Shortly after Blind Dog announced the band would put on a reunion show at the Harvest Jazz and Blues Festival, member Bruce Hughes had a severe stroke.
But Hughes isn't going to let that get in the way of being with his band.
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"I've been sitting in the hospital most of the summer, just praying that I would be good enough to play with these guys again," said Hughes, who's based in the Fredericton area.
After a miraculous recovery, Hughes plans on playing a few songs at the end of the band's set on Friday.
'I just hope I don't shed a tear when I get onstage. It means a lot to me. I've been a part of this festival for a long time.' - Bruce Hughes
"I'm pretty excited about that, to be back with the boys," he said. "I can't let them have all the fun."
Hughes said the doctors believe he had multiple severe strokes, but they aren't sure how many. Hughes decided to try an experimental surgery that could have left him paralyzed from the eyes down or killed him.
But 24 hours later, he could wiggle his toes and fingers a bit, which came as a pleasant surprise to the doctors. Hughes asked if his reunion gig was out of the question.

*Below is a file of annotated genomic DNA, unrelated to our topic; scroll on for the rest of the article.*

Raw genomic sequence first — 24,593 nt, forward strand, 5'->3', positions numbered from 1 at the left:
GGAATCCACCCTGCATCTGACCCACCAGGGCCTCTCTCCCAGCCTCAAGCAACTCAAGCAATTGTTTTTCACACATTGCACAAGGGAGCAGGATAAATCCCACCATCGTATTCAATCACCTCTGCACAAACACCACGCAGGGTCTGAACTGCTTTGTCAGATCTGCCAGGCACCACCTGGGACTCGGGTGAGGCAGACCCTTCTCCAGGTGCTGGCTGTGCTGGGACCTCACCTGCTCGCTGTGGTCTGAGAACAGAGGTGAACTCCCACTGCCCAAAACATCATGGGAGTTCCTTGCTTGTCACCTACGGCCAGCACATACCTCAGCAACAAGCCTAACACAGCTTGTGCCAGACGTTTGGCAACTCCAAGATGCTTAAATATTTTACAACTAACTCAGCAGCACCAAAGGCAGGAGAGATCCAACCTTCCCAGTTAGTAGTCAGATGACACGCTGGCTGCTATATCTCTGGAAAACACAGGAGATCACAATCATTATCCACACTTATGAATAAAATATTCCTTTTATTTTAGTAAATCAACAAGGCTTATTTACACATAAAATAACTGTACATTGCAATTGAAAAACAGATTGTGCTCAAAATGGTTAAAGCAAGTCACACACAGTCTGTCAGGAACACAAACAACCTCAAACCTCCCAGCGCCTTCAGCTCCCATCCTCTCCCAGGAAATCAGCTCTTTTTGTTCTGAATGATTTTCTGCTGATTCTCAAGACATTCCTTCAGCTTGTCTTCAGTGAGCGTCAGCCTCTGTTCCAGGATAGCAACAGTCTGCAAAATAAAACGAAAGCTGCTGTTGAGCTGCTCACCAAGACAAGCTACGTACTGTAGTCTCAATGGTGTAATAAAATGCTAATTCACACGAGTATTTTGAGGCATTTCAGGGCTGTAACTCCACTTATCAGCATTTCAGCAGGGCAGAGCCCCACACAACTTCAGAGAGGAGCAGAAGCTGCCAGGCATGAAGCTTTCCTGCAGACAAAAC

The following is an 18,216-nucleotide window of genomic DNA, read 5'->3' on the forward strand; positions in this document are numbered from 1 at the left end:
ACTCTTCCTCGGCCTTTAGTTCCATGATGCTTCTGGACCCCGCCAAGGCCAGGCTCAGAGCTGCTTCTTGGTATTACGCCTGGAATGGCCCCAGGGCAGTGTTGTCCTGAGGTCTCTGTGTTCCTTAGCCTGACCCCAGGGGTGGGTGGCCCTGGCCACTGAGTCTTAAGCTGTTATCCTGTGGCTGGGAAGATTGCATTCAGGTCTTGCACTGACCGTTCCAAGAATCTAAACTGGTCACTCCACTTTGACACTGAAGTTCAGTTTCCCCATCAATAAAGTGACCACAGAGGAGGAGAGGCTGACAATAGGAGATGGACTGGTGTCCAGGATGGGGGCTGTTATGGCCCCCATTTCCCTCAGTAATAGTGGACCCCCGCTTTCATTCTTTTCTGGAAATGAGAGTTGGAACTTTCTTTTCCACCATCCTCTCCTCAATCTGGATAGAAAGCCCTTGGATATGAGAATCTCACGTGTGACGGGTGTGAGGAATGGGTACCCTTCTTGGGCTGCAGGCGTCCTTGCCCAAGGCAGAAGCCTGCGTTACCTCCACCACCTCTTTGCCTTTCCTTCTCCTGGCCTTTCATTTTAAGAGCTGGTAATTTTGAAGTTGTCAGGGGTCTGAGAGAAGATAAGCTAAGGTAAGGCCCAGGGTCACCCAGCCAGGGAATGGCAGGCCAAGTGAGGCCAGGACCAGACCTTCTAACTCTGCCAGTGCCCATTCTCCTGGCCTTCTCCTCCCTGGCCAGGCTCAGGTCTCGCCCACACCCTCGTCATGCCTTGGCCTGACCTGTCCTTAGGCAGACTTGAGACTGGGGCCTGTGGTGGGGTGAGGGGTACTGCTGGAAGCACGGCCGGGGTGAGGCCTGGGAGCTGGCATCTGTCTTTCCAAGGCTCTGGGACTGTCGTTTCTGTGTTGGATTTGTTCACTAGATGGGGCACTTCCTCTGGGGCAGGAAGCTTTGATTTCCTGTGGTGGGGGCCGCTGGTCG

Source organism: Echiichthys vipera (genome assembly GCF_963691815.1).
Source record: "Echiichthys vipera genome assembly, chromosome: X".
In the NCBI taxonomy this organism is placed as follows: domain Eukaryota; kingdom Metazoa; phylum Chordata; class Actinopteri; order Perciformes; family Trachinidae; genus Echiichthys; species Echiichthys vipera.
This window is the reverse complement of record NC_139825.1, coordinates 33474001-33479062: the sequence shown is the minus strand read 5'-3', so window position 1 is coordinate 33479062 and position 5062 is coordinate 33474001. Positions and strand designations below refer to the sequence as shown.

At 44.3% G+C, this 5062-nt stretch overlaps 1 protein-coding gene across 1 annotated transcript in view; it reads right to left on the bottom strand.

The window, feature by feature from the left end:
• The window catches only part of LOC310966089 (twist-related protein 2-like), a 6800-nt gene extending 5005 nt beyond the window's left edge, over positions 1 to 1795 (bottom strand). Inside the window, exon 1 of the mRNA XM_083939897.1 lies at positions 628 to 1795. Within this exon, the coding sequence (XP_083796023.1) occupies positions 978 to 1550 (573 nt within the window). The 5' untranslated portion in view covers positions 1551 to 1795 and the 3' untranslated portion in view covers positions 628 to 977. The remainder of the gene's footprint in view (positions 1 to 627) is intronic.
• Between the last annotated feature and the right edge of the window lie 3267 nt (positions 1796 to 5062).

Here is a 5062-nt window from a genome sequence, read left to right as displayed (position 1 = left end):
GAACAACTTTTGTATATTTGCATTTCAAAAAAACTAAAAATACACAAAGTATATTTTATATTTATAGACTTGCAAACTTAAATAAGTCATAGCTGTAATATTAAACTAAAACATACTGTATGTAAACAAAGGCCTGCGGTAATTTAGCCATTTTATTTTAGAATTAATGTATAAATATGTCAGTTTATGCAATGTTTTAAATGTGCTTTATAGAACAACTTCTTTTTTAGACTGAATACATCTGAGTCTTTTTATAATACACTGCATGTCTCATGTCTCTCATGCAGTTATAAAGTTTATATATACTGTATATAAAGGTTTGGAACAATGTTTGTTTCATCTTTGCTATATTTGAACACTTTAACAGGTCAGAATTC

"They said, 'No, that's an excellent goal to have, and you're young enough.'" Hughes recalled. "I like that part — 'You're young enough that you might be able to do it.'"
The first time he picked up a guitar, it was difficult but it felt good, he said.
"I was pleased a couple weeks ago I could hold a pick for five minutes without dropping it," said Hughes.
"I'm a rhythm player, and it's important for me to have my hands."
Making the return
Blind Dog started as Disorder at the Border in 1989, and the name was changed to Blind Dog in 1992. The band played across the Maritimes, along with multiple stints at the Harvest Jazz and Blues Festival.
The last time the band played the festival was in 1999, the same year Blind Dog stopped playing together regularly.
But Hughes is excited to be back on the festival stage. Besides playing at the festival with Blind Dog, he has also done stage managing and has MCed at the festival.
"I just hope I don't shed a tear when I get onstage," said Hughes.
"It means a lot to me. I've been a part of this festival for a long time."